Whew! Who could imagine that North Carolina would be such a hotbed of activity where consumer funeral rights are concerned??!! While I can't say my phone has been ringing off the hook, I have had a fair share of phone calls related to these issues. Two came within a week of each other, prompting me to contact both the National Home Funeral Alliance (NHFA) AND Funeral Consumers Alliance (FCA) headquarters. Both concerned a daughter or son's rights to their mother's bodies at death.
While one mother is alive and in an assisted living facility, the daughter was told that upon her mother's death, she would be required to use the services of a local funeral home for transport of the dead body. In fact, the daughter has since informed said assisted living facility that they are dead wrong (pun intended), and that she will transport her dead mother herself to a funeral home located elsewhere within the state for final disposition. That's right, folks. There is no state law that prevents you from gaining next-of-kin custody and control of your dead loved one.
Case #2 involved a major hospital which refused to release the son's mother to him because she had undergone an autopsy. HUH? Despite repeated encouragement from me that a)his mother's dead body had no doubt been "closed up" post-autopsy and posed no threat to anyone and that b)the several states he would travel through to get his mother home to her final resting place had no embalming requirements, the hospital kept citing a "policy" which forbid them to release his mother to him. During his second attempt to reason with the hospital administration, not only did they never produce this policy, but they ended up calling the police on this grieving man! In the end, he was forced to call a mortuary service to retrieve his mother, have her embalmed (!), and then pay for her flight to the state where she would ultimately be laid to rest. This was a flagrant injustice, changing the son's ability to transport his mother without embalming and also delaying burial plans. Again, both the NHFA and FCA national headquarters strategized on how to compel the hospital to change their practices and stop denying families the right to custody of their dead.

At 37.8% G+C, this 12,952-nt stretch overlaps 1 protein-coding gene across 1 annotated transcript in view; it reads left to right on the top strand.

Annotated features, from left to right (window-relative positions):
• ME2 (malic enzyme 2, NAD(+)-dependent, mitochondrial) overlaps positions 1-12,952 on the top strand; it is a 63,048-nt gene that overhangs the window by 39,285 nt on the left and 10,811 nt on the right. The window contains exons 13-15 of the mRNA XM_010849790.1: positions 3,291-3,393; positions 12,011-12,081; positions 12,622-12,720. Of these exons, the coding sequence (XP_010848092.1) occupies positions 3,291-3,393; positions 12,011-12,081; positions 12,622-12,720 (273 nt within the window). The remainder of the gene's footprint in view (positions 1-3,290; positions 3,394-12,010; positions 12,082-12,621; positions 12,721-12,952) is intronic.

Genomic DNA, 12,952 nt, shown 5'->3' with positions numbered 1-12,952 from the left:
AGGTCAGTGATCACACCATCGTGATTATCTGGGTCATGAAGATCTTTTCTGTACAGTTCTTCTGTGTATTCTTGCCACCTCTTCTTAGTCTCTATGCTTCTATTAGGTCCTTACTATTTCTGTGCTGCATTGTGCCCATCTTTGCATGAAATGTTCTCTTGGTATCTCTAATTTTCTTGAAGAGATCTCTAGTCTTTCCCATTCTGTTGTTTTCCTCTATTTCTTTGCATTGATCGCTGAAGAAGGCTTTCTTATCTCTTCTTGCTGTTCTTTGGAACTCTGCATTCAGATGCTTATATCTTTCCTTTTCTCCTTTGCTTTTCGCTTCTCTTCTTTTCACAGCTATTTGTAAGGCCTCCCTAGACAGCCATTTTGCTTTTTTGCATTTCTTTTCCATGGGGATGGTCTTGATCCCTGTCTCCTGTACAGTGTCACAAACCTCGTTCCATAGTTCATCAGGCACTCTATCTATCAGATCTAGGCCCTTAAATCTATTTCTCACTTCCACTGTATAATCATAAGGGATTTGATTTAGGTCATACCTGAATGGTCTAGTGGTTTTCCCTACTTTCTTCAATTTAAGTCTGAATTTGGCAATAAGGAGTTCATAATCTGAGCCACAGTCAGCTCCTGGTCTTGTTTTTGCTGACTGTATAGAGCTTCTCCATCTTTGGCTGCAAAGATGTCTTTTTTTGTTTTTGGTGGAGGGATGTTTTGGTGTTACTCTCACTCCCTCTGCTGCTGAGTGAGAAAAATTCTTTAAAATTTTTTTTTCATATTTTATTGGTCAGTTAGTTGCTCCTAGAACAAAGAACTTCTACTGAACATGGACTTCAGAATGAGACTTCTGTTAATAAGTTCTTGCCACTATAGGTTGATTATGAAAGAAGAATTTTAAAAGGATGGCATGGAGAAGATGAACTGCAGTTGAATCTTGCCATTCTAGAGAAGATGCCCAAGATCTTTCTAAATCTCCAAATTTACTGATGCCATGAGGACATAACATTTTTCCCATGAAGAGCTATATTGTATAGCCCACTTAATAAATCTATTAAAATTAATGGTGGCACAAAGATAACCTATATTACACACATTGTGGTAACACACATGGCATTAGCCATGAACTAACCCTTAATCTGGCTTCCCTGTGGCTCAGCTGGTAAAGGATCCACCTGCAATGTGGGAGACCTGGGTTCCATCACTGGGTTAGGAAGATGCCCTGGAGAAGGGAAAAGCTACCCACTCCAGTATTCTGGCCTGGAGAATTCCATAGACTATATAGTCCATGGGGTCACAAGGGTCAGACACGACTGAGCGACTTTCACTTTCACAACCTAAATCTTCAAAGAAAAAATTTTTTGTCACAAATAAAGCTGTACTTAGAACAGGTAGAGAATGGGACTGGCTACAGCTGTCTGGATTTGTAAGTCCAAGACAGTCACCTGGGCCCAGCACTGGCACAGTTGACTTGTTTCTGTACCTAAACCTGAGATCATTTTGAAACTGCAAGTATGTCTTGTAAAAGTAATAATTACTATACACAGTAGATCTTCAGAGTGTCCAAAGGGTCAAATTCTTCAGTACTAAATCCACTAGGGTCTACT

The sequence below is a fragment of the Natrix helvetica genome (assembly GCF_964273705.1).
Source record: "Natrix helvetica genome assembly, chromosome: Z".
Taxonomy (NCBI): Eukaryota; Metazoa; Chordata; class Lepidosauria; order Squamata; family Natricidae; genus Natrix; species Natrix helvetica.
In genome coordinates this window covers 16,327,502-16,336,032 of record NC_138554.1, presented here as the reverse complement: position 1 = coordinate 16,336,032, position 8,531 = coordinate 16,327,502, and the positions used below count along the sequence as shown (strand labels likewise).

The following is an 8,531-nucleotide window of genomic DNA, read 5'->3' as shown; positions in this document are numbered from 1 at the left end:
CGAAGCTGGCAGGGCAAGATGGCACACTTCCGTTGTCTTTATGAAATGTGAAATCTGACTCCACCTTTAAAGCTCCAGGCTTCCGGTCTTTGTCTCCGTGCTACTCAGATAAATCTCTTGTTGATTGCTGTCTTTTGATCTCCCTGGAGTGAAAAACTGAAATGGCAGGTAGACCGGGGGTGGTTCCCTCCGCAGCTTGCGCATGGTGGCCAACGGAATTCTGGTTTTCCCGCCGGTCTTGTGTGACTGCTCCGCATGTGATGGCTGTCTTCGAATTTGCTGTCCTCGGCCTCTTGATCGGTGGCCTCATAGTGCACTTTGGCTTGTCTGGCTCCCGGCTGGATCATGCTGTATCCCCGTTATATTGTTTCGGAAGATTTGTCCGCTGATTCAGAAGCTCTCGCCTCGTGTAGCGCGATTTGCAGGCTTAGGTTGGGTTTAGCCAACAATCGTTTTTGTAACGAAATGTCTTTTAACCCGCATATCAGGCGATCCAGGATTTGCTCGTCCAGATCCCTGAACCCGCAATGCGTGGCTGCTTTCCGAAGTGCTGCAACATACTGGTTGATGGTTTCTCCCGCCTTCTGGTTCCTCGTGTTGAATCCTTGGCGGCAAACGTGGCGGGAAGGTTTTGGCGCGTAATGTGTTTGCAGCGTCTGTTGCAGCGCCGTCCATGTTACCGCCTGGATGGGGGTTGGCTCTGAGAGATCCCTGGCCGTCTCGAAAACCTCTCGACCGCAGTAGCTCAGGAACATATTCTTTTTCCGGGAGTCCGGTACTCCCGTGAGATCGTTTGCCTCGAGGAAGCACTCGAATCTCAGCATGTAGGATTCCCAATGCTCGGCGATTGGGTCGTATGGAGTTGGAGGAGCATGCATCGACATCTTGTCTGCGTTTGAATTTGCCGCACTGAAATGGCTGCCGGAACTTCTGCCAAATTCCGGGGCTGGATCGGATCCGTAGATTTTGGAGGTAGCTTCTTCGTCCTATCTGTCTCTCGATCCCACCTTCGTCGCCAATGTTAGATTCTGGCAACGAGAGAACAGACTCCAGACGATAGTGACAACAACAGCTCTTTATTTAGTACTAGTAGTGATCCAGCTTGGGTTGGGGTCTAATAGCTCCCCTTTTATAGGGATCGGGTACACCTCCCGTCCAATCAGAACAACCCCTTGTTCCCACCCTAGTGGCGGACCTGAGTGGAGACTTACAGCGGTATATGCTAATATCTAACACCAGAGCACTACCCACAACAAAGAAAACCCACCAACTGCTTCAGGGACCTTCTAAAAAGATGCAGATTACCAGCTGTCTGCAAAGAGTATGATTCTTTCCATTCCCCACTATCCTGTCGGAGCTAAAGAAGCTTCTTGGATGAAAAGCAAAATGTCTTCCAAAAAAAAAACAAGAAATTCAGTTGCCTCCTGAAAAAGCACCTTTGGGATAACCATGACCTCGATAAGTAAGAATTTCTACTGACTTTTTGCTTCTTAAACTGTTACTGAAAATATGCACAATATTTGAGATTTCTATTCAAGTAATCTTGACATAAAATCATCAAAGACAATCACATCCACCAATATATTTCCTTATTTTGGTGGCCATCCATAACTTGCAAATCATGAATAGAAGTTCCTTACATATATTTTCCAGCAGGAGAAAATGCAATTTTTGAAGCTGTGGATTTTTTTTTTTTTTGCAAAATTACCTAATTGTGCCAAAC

Both of these incidents led to the creation of the following document, "What to Do When Families' Home Funeral Rights Are Challenged."
So beware any attempt by hospital or assisted living facility officials to tell you that you cannot take your loved one when they die. These folks may tell you that it's their POLICY, or try to insist it's against the law, but they will not be able to provide a legal statute number. No policy trumps a family's right to take charge of their loved ones at death.